Results of Operational Seeding over the Watershed of San Angelo, Texas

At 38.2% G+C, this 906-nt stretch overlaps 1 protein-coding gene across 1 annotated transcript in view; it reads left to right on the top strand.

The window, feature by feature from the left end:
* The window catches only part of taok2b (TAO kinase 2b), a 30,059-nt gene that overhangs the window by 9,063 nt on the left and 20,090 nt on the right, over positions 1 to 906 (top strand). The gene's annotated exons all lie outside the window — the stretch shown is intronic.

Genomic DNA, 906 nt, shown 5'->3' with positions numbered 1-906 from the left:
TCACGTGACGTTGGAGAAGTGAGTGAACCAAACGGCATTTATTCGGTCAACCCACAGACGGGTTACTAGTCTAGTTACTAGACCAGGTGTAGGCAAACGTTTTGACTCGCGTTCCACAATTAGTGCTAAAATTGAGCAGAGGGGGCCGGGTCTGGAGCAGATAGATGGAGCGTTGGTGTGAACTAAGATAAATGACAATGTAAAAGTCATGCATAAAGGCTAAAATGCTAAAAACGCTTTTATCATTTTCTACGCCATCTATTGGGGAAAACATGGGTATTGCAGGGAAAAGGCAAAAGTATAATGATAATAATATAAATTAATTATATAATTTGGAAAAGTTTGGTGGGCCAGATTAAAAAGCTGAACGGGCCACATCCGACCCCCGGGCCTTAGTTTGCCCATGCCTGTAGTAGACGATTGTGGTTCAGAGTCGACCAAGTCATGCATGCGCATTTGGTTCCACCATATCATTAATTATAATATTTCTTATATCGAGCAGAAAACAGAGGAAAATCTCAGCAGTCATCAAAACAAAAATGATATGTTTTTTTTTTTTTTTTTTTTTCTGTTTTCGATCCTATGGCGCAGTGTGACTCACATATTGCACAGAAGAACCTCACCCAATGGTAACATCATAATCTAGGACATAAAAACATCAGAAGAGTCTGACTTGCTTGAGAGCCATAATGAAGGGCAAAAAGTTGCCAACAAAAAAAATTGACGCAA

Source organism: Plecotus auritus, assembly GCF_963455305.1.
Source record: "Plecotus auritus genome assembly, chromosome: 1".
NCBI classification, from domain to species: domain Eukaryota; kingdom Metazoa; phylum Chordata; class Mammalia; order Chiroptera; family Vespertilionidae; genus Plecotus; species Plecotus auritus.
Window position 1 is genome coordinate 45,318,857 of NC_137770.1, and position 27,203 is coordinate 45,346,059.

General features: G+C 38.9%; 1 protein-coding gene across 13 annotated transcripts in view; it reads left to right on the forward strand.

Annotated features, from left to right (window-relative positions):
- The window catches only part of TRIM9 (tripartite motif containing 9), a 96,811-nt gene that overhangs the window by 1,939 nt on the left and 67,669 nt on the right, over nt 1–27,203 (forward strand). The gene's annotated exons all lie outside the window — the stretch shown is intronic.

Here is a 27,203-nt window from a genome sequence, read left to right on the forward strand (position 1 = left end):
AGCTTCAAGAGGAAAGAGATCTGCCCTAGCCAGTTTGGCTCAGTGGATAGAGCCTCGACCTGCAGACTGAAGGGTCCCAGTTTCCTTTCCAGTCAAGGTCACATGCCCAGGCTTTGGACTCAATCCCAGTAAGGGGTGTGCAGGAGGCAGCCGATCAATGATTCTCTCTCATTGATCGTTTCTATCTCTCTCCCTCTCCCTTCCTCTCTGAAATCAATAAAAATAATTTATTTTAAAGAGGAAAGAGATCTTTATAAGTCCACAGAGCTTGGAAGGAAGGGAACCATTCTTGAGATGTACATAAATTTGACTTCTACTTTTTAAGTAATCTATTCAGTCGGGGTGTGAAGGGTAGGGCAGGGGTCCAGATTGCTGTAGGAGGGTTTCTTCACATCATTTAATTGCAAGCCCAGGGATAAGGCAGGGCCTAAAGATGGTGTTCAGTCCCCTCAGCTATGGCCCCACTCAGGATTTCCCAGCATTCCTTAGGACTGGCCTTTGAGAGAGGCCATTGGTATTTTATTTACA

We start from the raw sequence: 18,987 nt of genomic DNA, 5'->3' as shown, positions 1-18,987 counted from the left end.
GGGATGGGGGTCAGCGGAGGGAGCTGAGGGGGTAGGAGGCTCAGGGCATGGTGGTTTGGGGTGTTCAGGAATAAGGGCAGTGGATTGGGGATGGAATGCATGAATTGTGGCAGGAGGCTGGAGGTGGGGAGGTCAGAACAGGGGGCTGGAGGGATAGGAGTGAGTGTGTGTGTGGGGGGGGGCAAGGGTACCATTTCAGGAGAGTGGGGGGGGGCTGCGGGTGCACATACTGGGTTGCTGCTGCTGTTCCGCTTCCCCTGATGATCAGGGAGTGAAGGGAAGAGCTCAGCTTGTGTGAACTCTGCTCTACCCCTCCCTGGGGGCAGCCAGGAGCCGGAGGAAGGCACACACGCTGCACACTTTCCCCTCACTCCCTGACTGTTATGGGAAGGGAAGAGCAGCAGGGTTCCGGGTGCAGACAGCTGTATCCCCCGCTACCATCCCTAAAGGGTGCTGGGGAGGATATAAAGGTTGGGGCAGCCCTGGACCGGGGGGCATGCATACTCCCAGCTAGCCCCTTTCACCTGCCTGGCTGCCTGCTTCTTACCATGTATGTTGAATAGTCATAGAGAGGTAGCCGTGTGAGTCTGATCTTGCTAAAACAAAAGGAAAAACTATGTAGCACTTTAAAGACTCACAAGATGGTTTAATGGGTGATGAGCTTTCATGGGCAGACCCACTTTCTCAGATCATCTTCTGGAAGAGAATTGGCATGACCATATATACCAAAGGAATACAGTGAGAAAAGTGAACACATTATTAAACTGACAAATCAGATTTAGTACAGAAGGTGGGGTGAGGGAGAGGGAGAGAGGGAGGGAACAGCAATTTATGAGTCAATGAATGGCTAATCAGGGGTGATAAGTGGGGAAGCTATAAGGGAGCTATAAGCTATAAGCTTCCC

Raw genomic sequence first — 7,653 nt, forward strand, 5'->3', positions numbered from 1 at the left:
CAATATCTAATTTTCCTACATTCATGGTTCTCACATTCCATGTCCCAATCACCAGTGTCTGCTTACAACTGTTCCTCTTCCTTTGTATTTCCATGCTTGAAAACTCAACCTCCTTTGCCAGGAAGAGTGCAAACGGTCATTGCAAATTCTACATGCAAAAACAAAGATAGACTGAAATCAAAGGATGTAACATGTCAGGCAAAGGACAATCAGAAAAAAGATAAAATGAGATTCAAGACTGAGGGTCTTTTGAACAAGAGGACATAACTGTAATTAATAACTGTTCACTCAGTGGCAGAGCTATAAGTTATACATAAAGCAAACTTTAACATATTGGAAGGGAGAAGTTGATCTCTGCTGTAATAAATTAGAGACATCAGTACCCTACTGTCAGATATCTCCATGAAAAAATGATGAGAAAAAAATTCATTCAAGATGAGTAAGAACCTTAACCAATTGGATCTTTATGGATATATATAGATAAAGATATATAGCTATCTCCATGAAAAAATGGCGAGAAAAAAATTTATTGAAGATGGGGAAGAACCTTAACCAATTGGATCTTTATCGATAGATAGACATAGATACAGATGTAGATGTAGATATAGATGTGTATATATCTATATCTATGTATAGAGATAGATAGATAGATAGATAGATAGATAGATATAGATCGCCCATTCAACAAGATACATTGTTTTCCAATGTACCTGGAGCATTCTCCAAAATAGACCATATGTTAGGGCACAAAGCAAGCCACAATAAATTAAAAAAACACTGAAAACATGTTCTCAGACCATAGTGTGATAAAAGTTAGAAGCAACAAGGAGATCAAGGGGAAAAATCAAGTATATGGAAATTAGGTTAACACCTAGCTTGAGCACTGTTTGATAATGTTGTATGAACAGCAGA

AbstractAn assessment of five years of warm-season cloud seeding over the watershed of San Angelo, Texas is presented. The goals of the seedings were the replenishment of surface reservoirs, channel dams and surface aquifers and increased precipitation over the residential areas to reduce demand for municipal water. It was recognized that increased rainfall also would benefit the farming and ranching communities. During the program a total of 125 kgm of AgI were expended during the course of 2,315 separate seeding events at cloud top or at cloud base. Most of the seedings took place within 30 n.mi. of San Angelo as intended, primarily to the west and southwest of the City. Assessment of the effect of seeding made use of target-control regressions that had been derived from historical rainfall records. Historical monthly precipitation data were accumulated for long-term rainfall stations within the target and outside to the west and to the south. The period of record was 1960 through 1984 inclusive. Six control stations and nine target stations were used in the analysis. The analysis, suggests a positive effect of seeding (i.e. more rainfall) in each of the five years. The probability of this happening by chance may be a low as 3%. An overall effect of seeding of about +17% for the target for all years of operation is indicated. Sensitivity testing supports the interpretation that seeding was responsible for a sizeable portion of this apparent increase in rainfall.
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